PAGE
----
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7 smart things to do with your tax refund

How to spend the money mindfully

Receiving a large tax refund can feel like you won the lottery. For many of us, it’s the biggest paycheck we receive all year. That’s a lot of “extra” money at our disposal.

In fact, more than 70 percent of Americans expected to receive a tax refund in 2018,1 with the average refund being $3,046.2

Keep in mind, however, that the money you got back was yours all along. You just gave Uncle Sam a year-long loan and he didn’t have to pay any interest on it. Not a bad deal for him.

While you shouldn’t necessarily aim to get a large tax refund every year, here are some ideas on how to use your windfall from Uncle Sam. (Hint: Skip the shopping spree at the mall.)

1. Pay off credit card debt

Life is expensive. And a lot of what we buy for ourselves and our loved ones goes on a credit card. Unfortunately, the average retail annual percentage rate (APR) for credit cards was 17.2 percent in 2016.3 That means that last month’s $150 trip to the grocery store will increase to about $175 – and more – if it’s not paid off right away.

That’s why if you have credit card debt, your tax return should go toward paying that off first – even before putting it into a savings account where you might earn just one percent interest.

Do you have more than one credit card, or other bills with high-interest rates? Then consider paying off the bill with the highest interest rate first and the required minimum on the others.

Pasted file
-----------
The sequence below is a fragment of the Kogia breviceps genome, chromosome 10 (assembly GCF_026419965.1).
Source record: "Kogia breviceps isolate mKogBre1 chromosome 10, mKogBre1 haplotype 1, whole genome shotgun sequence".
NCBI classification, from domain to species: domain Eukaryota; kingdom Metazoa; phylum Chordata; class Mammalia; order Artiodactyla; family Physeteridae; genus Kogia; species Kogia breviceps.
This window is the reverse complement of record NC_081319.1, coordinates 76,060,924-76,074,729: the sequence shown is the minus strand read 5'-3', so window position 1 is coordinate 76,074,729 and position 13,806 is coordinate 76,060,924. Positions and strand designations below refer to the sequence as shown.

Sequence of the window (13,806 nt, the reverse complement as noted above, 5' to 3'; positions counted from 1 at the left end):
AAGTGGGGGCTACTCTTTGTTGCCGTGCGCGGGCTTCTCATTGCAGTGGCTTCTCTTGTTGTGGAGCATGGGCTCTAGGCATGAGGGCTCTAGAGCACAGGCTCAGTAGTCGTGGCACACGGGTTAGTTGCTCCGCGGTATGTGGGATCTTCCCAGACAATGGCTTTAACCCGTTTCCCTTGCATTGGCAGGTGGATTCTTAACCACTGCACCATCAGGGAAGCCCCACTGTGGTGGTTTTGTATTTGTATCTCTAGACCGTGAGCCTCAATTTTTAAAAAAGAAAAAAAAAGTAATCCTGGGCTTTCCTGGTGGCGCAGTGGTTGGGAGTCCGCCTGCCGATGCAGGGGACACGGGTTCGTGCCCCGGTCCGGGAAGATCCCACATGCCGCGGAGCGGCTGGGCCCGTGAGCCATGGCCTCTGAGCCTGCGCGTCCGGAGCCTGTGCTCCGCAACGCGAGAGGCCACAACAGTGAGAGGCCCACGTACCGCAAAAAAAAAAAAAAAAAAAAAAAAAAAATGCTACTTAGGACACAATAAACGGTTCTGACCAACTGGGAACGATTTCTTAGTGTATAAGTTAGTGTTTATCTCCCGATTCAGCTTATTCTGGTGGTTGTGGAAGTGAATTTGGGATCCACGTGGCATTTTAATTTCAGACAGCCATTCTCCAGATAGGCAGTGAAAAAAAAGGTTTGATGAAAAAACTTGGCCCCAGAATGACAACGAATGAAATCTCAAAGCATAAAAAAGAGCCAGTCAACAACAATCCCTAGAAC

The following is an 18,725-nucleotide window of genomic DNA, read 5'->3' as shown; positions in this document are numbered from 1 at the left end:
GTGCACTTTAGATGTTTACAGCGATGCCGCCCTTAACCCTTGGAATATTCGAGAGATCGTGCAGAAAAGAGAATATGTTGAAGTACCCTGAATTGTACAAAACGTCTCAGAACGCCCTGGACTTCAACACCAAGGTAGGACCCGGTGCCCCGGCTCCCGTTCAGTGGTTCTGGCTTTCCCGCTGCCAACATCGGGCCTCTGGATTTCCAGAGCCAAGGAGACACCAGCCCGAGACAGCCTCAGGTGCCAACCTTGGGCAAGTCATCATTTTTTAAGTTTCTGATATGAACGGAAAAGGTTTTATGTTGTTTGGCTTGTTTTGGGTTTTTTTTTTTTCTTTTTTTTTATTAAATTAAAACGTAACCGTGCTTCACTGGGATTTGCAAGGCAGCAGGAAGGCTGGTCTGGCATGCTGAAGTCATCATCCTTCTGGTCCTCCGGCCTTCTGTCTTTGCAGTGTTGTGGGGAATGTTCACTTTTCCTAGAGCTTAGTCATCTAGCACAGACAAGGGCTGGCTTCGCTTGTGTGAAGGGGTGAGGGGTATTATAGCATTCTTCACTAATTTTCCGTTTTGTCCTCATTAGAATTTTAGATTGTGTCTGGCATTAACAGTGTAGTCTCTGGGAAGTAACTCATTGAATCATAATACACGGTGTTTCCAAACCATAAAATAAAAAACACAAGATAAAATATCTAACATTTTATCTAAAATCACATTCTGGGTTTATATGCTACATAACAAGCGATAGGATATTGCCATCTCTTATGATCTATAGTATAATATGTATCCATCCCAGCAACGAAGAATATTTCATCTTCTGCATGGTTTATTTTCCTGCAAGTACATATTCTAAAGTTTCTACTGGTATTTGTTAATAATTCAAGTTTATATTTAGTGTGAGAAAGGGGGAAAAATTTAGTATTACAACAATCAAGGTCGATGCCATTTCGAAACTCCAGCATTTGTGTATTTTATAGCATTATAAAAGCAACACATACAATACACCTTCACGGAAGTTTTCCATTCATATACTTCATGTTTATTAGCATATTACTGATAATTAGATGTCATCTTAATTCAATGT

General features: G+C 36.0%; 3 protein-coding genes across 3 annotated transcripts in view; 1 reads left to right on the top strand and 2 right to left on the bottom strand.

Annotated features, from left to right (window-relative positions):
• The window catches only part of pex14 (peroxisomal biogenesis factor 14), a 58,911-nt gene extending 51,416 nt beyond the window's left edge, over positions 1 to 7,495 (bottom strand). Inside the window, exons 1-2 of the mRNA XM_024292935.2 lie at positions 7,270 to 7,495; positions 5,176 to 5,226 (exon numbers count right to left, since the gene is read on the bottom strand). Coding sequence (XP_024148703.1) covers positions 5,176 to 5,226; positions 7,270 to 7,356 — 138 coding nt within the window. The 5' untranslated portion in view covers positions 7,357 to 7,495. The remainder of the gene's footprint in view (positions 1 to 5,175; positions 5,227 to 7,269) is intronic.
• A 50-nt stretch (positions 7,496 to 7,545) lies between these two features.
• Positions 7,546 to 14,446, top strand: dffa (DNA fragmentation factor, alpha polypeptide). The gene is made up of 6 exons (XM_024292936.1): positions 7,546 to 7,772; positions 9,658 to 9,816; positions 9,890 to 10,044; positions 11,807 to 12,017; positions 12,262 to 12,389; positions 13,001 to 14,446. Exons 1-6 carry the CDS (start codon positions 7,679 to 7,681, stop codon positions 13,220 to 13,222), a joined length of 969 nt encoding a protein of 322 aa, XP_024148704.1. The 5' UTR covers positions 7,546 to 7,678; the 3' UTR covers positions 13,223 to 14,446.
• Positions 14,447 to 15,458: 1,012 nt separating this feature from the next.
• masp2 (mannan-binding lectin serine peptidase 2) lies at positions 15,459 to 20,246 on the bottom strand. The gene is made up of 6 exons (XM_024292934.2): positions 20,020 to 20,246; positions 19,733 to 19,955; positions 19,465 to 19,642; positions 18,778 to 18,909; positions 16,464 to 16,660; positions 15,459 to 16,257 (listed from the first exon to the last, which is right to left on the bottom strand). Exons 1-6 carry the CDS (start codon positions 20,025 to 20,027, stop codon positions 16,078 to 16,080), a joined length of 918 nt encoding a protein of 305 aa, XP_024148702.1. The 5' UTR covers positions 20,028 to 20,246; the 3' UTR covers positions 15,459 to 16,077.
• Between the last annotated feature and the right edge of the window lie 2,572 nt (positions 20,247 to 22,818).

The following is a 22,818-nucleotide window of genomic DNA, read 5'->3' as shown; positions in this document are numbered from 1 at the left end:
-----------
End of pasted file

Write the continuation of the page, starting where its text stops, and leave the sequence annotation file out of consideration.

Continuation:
Chances are your credit card bill is bigger than your tax refund – and you still have other bills with interest rates attached to them. If that’s the case, you might want to use the “snowball method” – which encourages paying off a bill with the lowest balance first – if you want to feel a greater sense of progress.

2. Start an emergency fund

Life happens. And so do unexpected emergencies. Like a leaking sink. Or a family car that needs new brakes. And what happens if you lose your job unexpectedly? Access to cash (instead of a credit card) will help in all three scenarios. 

According to the Federal Reserve Bank of New York, $2,000 is the bare minimum you should have on hand in case of an emergency. However, only two-thirds of Americans say they have that amount of cash at their disposal.4

Start saving for a rainy day today. What if that rainy day stretches into weeks? Many experts recommend saving enough money that will cover three to six months of expenses in a money market or savings account.

Don’t feel overwhelmed by this amount. Even if your emergency savings are close to zero, any amount you start with will help. Also, your tax refund could amount to a week’s – or even a month’s – worth of expenses. That’s a great foundation to build upon.

3. Add it to your retirement savings, or jumpstart your retirement plan

Retirement might seem like a long way off. But don’t let that fool you into thinking it is. Are you on track with saving enough money for when that time comes?

A traditional or Roth IRA can help supplement your retirement savings. If you’re under the age of 50, you can contribute up to $5,500. That amount increases to $6,500 if you’re older than 50.5

Both contributions are about half of what the average tax refund is this year.

4. Save for a college education

Malcolm X said: “Education is the passport to the future, for tomorrow belongs to those who prepare for it today.”

Whether you go to a state or a public college, the price of a higher education is expensive. In 2016, the median borrower owed $17,000 for his or her student loans.6  That means their passport to the world may be put on hold until the debt is paid.

So preparing financially to provide an education – for yourself or a loved one – has become even more important. Setting up a college funding account with your tax refund may ease the future financial burdens of an education. Bonus: Once it’s ready to be used, you don’t have to pay any taxes on it.

5. Add it to your HSA

There are some medical expenses that you might expect – like your child needing braces. But there are others that come out of left field – like your child being hit in the mouth with a baseball and needing emergency dental work.